When it came time for Imani Al-Amin’s daughter to take a New York State Regents exam four years ago, Amin had a difficult decision to make: keep her daughter home to celebrate the Muslim holiday Eid-al-Adha with the family or send her to school to take a test that could determine her future.
“It’s like having Christmas and being told, oh well you have to go take a test forget the celebrations that are going on. Take the test, you have to prepare for that, then celebrate after,” said Amin.
Amin sent her daughter to school, but it wasn’t the last time that state testing interrupted her family’s celebrations. When the ELA exam was first initiated her son was in the midst of fasting, preparing himself for the holidays and Amin was left rearranging the family’s plans. As her son took the test, she realized there was no such thing as rescheduling tests when they interfere with the Muslim faith.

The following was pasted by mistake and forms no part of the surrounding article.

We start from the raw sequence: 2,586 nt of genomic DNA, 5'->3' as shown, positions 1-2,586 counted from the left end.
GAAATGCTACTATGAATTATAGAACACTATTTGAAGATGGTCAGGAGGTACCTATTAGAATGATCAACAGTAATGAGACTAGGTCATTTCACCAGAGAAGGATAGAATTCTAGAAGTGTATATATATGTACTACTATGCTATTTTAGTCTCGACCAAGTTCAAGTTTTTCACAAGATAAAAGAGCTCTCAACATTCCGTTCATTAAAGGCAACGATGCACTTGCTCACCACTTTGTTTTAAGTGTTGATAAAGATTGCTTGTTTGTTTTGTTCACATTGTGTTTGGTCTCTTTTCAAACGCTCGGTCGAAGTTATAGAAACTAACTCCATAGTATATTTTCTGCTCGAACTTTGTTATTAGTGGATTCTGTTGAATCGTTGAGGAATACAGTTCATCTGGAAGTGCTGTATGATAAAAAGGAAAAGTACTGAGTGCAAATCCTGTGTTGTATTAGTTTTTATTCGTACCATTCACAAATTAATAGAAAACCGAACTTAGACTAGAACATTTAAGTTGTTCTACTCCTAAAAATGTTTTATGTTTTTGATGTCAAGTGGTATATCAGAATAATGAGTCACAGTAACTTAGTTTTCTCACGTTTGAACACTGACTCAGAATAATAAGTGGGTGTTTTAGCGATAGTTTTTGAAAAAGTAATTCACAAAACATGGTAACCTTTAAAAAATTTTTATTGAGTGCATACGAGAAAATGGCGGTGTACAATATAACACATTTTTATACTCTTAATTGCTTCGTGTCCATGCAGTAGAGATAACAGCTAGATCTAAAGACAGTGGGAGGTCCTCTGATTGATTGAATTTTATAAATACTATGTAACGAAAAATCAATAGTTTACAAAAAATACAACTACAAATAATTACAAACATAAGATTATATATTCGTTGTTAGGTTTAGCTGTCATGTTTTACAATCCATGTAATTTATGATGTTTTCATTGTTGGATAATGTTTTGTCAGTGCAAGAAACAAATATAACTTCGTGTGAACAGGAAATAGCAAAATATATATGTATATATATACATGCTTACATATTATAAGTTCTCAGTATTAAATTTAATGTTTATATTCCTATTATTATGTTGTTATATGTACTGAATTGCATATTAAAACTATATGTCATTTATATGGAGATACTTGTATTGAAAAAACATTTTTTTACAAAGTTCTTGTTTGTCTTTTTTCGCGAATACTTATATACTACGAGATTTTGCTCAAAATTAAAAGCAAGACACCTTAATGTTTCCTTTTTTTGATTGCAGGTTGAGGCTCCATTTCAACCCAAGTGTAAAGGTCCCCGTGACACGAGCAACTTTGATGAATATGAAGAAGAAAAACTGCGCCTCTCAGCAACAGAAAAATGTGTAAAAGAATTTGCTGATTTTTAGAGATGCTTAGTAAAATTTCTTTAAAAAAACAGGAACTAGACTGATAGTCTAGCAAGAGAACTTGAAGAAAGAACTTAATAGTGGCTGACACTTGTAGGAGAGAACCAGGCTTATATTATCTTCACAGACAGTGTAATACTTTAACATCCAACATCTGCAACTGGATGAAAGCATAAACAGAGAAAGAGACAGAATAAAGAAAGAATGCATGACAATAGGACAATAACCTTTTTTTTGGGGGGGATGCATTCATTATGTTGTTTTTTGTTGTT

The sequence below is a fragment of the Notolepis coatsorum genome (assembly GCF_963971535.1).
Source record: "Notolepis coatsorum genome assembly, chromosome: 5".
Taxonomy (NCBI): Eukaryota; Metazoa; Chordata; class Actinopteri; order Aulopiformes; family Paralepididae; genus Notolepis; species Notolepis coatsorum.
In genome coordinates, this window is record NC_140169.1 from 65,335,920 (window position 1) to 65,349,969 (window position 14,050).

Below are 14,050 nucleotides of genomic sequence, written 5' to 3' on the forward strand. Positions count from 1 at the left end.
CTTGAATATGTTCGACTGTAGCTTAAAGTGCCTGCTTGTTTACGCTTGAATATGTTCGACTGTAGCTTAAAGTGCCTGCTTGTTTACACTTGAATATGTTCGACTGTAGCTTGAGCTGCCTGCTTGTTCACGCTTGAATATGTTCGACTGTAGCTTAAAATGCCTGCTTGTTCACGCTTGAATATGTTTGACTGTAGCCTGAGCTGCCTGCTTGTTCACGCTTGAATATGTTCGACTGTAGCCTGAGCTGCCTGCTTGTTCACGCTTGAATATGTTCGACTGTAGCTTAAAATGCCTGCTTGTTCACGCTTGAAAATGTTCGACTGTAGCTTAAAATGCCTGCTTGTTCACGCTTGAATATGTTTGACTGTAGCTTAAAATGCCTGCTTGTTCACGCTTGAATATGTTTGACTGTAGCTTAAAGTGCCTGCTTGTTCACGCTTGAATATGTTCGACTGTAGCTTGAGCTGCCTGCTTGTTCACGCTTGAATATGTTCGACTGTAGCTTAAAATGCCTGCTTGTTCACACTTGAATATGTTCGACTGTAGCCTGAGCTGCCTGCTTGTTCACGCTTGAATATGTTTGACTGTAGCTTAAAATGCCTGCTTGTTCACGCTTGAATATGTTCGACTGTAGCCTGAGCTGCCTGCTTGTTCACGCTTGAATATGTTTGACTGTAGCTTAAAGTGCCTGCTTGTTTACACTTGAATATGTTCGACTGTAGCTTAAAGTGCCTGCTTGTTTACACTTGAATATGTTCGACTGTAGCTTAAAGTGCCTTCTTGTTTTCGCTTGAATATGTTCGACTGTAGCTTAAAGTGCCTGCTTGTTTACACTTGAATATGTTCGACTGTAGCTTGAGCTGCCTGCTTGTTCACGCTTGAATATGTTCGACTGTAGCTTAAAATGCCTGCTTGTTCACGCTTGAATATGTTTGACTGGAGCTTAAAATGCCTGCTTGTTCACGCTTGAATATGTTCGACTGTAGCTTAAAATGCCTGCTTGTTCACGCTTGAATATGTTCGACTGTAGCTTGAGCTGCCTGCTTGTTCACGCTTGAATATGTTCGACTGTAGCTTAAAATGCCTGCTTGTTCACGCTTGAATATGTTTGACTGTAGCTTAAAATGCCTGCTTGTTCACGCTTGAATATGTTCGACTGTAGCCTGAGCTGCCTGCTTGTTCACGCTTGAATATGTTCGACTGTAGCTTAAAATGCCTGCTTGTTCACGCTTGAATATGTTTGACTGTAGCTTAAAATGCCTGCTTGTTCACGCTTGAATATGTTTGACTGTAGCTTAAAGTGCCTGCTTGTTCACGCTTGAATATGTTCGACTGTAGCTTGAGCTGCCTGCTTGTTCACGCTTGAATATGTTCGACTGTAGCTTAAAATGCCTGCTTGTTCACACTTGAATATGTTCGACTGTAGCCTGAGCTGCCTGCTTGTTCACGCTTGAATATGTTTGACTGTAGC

Being that the Muslim holy days of Eid-al-Adha and Eid-al-Fitr are determined by the lunar calendar, Amin said there is often some fluctuation with the timing of the June Regents and other holidays but when it comes to the winter tests, where the schedule is set almost identical each year, there is little to no flexibility in rescheduling.